Ear Institute student reaches Semi Finals of US Open
2 November 2018
Dana Mathewson Ear Institute Masters student, is a Paralympic tennis player currently ranked 10th (Doubles) and 11th (singles) in the world.
Dana has recently returned from the US Open where she reached the Semi Finals in the doubles and Quarter Finals in the singles to restart her studies.
After this very successful tournament, she took some time to discuss her study/career balance, reflect on studying as an overseas student and explain to us if Audiology and professional sport ever mix.
How do you balance your studies with your tennis career?
To be honest, I don’t really know how I do it! I’ve had a lot of practice balancing the two, since I’ve been playing tennis and competing since I was in high school. It’s forced me to learn to manage my time effectively, and that’s something I’m very grateful for. I think a big motivating factor is that I get to combine two facets of my life, which I love. I am passionate about my schooling and learning something new everyday, but am also passionate about staying active and learning new things on the court as well. They’re like two outlets that I use to decompress from the other, and both are vital to keeping me happy. I know that in order to be successful, I need to effectively manage both, so that motivates me to find balance between the two. I’m also very ‘Type A’ and love post-it notes, calendars, reminders on my phone, etc. and I rely on all of those to keep my life in order!
How is it going from US Open success to then go back to studying?
It can feel a bit sad going back to real life after getting to jet set around the world for competitions. I have to admit that when I’m away, it’s the time of my life. I love competing, but I also love the opportunities it offers me such as the chance to see different corners of the world, and to see some of my best friends. Going back to studying is like going back to work after having a nice long weekend. It’s never an exciting prospect, but once I get back into the swing of things, I enjoy the routine of being home and going to classes, etc.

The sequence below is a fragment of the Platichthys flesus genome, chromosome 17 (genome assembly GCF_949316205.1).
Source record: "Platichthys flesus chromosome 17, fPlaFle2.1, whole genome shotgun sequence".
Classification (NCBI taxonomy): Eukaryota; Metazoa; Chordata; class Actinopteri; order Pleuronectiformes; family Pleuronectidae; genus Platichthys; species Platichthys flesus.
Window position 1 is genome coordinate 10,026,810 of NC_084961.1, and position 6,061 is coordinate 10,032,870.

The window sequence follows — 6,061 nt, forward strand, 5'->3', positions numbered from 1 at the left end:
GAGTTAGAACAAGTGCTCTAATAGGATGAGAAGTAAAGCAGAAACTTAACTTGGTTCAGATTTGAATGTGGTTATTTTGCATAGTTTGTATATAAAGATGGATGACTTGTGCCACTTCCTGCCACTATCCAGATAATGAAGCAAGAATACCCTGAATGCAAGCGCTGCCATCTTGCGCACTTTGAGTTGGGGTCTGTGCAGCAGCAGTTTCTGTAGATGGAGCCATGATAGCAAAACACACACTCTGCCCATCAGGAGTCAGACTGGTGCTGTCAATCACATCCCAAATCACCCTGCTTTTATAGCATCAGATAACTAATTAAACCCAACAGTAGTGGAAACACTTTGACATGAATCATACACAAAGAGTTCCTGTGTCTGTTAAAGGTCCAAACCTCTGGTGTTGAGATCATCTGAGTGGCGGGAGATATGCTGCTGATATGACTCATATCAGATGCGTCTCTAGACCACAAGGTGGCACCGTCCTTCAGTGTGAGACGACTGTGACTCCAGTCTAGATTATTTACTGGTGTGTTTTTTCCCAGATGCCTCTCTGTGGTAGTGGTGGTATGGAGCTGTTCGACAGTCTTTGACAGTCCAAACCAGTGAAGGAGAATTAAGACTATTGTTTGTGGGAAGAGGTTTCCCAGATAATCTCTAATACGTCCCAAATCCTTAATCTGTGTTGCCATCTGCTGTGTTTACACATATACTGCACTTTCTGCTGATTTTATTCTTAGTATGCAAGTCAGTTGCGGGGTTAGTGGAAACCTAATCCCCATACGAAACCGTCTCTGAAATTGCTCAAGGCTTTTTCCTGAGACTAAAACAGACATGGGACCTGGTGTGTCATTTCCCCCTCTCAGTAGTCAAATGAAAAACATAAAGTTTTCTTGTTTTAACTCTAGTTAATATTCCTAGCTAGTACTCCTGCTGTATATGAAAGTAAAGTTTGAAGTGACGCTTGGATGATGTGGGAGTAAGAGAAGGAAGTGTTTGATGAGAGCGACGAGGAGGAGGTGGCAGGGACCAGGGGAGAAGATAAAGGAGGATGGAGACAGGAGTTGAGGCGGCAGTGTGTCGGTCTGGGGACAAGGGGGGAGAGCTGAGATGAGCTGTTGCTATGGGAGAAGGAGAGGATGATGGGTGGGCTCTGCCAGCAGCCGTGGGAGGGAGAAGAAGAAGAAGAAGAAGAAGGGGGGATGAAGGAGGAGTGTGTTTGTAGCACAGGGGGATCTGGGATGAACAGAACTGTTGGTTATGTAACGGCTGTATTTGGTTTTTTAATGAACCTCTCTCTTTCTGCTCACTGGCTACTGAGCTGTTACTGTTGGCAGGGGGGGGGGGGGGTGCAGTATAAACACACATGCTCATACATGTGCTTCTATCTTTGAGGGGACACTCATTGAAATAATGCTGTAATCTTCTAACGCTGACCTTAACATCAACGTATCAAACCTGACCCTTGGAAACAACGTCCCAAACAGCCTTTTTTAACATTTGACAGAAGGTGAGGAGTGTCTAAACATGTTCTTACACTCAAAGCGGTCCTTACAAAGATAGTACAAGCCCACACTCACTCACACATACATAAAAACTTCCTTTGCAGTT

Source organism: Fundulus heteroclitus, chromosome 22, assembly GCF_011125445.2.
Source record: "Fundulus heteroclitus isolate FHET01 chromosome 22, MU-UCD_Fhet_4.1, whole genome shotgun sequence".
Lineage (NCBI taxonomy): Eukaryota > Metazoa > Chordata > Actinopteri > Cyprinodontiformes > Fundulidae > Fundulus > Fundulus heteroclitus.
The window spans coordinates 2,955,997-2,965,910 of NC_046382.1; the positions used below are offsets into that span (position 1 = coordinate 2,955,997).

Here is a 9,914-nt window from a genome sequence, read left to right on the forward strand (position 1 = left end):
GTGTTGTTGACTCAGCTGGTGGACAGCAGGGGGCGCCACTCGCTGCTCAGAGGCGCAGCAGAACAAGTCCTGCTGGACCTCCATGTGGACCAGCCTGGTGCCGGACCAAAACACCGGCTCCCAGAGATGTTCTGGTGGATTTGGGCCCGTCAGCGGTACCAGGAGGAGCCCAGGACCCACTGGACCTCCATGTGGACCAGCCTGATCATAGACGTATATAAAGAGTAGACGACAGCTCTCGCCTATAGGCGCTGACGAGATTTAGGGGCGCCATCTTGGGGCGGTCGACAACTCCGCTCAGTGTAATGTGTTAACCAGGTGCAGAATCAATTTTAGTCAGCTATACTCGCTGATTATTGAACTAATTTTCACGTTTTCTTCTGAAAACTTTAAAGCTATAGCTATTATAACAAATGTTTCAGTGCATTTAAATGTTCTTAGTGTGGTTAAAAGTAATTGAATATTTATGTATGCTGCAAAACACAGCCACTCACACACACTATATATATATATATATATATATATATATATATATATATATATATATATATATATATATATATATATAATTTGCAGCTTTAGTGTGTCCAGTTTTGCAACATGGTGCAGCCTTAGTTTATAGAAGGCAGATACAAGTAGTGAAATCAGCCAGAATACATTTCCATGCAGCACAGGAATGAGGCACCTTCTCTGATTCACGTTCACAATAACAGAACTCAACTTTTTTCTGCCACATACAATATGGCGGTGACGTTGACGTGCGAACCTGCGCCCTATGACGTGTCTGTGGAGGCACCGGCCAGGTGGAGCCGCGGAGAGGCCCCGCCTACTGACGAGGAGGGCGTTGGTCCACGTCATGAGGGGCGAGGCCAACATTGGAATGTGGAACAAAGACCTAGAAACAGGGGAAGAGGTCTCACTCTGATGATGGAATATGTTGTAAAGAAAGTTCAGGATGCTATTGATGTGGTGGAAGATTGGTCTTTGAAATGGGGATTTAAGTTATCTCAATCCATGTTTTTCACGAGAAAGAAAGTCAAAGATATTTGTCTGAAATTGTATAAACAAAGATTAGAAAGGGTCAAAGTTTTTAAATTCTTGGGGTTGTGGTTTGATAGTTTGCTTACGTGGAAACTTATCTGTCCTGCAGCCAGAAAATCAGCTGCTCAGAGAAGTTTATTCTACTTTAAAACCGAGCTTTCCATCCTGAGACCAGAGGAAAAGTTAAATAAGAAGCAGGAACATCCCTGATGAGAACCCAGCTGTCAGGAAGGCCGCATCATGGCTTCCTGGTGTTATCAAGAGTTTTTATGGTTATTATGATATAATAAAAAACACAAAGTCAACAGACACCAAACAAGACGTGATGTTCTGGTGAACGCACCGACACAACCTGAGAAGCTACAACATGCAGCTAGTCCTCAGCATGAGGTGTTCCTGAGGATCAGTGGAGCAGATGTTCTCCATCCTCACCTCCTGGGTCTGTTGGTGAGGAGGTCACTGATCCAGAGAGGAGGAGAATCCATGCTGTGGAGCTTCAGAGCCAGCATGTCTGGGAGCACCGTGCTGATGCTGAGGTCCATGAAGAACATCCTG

Are there any considerations to the study/training balance being an overseas student?
I don’t think I’ve changed how I balance training and studying since I’ve moved here from America. I would say the only difference is the time I now need to factor into traveling from place to place. For instance, I now train out in Oxfordshire since that’s where my coach now lives. Since I don’t have a car here, I have to think about taking trains, tubes, and taxis to get places which I previously didn’t have to think about at home. When I have to travel with all of my gear (separate tennis chair, tennis bag, etc.) that can be a hassle. That’s probably the only downside I can think of with moving away from home. If I had a car here, my life would be much easier! But then again, I live in central London, so having a car might actually be a nightmare…
And finally we have to ask... Do your tennis and audiology studies ever combine or overlap?
They don’t overlap in the literal sense, but they do have traits that are similar. For example, audiology involves a lot of problem solving and determination. To diagnose a patient, you have to run a myriad of tests, think critically, and know that each patient you see is not going to be identical to the last. Tennis is very similar, in that it’s the same sport no matter who you play, but you have to tailor your approach to competition depending on your opponent. In the 5 minute warm-up prior to a match, I use that time to see what weaknesses a player might have and in a sense “diagnose” the situation. This diagnosis continues well into the match, but the way I’d play one person is different to how I’d play another and that problem solving aspect is very similar to audiology.
I also get asked ear questions by my fellow athletes so I do get to practice my coursework on tour! They ask about why their ears are hurting, or explain a hearing problem a family member has, and it’s made me realise just how relatable the field is.
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Credit: Anna Vasalaki (US Open shot), Ben Hoskins/Getty Images